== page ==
At one time or another you have probably seen anglers in the basins of some of our rivers.Most likely you know or assume that there are rules regarding where, how and how much you can fish.But, on the basis of what criteria are those rules established?
The team of Dr Álvaro Antón Baranda, a professor at the Department of Teaching of Mathematics and Experimental Sciences at the University of the Basque Country (UPV/EHU), has worked for various regional governments and county councils, particularly in Bizkaia, collecting enough population data to allow them to establish suitable fishing quotas for species that are used in recreational fishing.“Trout is the species that perhaps attracts the most attention”, remarked Álvaro, “but there are other species such as barbel and parachondrostoma arrigonis, which deserve our attention from a conservation perspective.”
How do you estimate the fish populations in a river?Samples are taken in stretches that are chosen because of their representativeness.All of the fish present in those stretches are counted using the electrofishing technique.To do this, a generator with an alternating current is used, which is then converted into a regulated direct current.One of the poles is inserted into the water.The sampler, protected with suitable equipment, carries the other pole.When the circuit is closed, if the current intensity has been accurately calculated, the fish that are inside the electric field make twitching movements that bring them closer to the sampler and, finally, they experience galvanonarcosis (unconsciousness).This allows the researcher to remove and count them and to study the fish that are present and, if all of the stretches that were selected are suitable, to extrapolate the total population of the river in that area.The animals are then returned to the river without being harmed.
“We make an inventory of all of the species, not just the ones for which a quota has to be established.We are interested in the health of the river and the conservation of our ecosystems," explains Álvaro.“Our fish are facing numerous problems:rivers with a high degree of disturbance, with reduced flows and point and nonpoint pollution, the introduction of invasive ichthyophagous species (which feed on other fish) for which the local fauna is ill-suited and other problems caused by bad practices by some river users.”
Also, because trout are so popular for recreational fishing, central European trout from fish hatcheries have been being introduced into our rivers for decades.People thought it was the same animal.We now know that our native trout are unique and that this process was harming populations due to competition, genetic simplification and hybridisation.
“Despite all of these problems, there are still some grounds for optimism”, remarked Álvaro, as he described the experience in the Berrón stretch of the River Cadagua, where it passes through Balmaseda. This is a natural area with plenty of trout and it is very attractive for anglers. In collaboration with the Department of Sustainability and the Environment of Bizkaia Regional Council, fishing was banned and they stopped introducing trout, which until then had been done to artificially maintain the large numbers being fished in the area.Then, the dynamics of the population were studied in a highly controlled system.When they were able to establish the upper limit of the population and its tolerances, in 2003 they tried allowing small scale fishing:aa maximum of two anglers and two trout each per day.Yearly studies have found that the population remains stable and there is no need to introduce more trout from outside. All of this has also largely been made possible by the goodwill shown by the anglers, that vast majority of whom have understood the need to protect these unique places. Due to the large amount of interest in fishing in this section, the anglers agree that the few places available each year should be awarded by lot.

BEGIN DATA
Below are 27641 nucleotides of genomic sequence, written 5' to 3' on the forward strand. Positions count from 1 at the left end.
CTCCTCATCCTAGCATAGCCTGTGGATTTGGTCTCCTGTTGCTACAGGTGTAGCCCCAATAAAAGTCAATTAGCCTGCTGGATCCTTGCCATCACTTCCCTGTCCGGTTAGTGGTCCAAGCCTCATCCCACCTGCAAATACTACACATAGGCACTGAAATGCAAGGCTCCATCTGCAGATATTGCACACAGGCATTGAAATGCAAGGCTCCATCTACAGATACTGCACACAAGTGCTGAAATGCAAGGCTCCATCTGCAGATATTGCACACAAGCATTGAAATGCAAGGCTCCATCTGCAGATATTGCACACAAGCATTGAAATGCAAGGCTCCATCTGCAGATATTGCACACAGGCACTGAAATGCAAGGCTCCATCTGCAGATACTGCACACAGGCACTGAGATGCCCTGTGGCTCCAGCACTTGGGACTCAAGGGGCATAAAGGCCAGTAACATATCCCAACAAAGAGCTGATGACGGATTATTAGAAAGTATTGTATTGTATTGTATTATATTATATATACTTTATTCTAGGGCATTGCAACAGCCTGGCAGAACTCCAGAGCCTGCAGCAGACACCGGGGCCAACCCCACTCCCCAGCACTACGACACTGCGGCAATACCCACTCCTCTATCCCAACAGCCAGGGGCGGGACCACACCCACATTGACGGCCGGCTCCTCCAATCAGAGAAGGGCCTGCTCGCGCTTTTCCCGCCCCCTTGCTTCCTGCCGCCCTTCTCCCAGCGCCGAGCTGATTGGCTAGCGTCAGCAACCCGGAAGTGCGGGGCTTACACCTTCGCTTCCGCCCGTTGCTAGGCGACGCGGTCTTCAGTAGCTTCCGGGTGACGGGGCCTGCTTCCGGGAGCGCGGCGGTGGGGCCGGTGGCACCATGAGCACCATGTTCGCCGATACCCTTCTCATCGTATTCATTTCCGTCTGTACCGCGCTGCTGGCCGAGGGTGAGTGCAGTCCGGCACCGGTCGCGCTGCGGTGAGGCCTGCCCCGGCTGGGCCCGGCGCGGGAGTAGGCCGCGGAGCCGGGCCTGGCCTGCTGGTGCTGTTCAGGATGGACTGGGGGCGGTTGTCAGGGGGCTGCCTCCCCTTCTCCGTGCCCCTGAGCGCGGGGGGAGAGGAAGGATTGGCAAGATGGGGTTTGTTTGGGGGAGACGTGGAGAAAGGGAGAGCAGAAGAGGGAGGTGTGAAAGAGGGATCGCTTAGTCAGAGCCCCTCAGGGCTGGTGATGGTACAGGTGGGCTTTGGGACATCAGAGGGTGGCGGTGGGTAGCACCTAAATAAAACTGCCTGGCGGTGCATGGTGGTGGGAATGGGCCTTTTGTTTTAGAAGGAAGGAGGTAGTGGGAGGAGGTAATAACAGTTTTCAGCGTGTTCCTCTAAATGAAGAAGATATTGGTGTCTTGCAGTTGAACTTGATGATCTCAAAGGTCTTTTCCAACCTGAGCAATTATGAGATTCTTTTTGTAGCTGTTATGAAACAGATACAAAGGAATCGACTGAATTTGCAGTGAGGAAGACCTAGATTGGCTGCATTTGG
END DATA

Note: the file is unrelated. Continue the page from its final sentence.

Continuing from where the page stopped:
In addition to Álvaro, this team of researchers is composed of DrAna Rallo, Professor of Zoology at UPV/EHU and the leader of the group; DrLoreto García Arberas, a professor at the Begoñako Andra Mari Teacher Training School; and Nuria Olarte, a PhD researcher whose dissertation is on the native crayfish.All of their work focuses on freshwater environments (rivers, lakes, ponds etc.) and they currently have ongoing projects to study both the population dynamics of species fished by anglers and species with conservation problems such as the stickleback (classified as vulnerable) and the native crayfish (endangered species).Their objective is to generate knowledge that helps the authorities in their decision-making.They have been carrying out this type of research for 15 years and combining it with other contracts with companies (environmental impact consultancy, construction work etc.).
As far as Álvaro is concerned, the fact that they perform this work at the university is a way of giving something back, a kind of public service.“We are facing major environmental challenges, meaning significant management issues. At the university we can help to resolve these problems.We are valued because we look at problems from a global perspective, independently and, at any rate, with a focus on the conservation of our natural resources. We try to offer solutions.”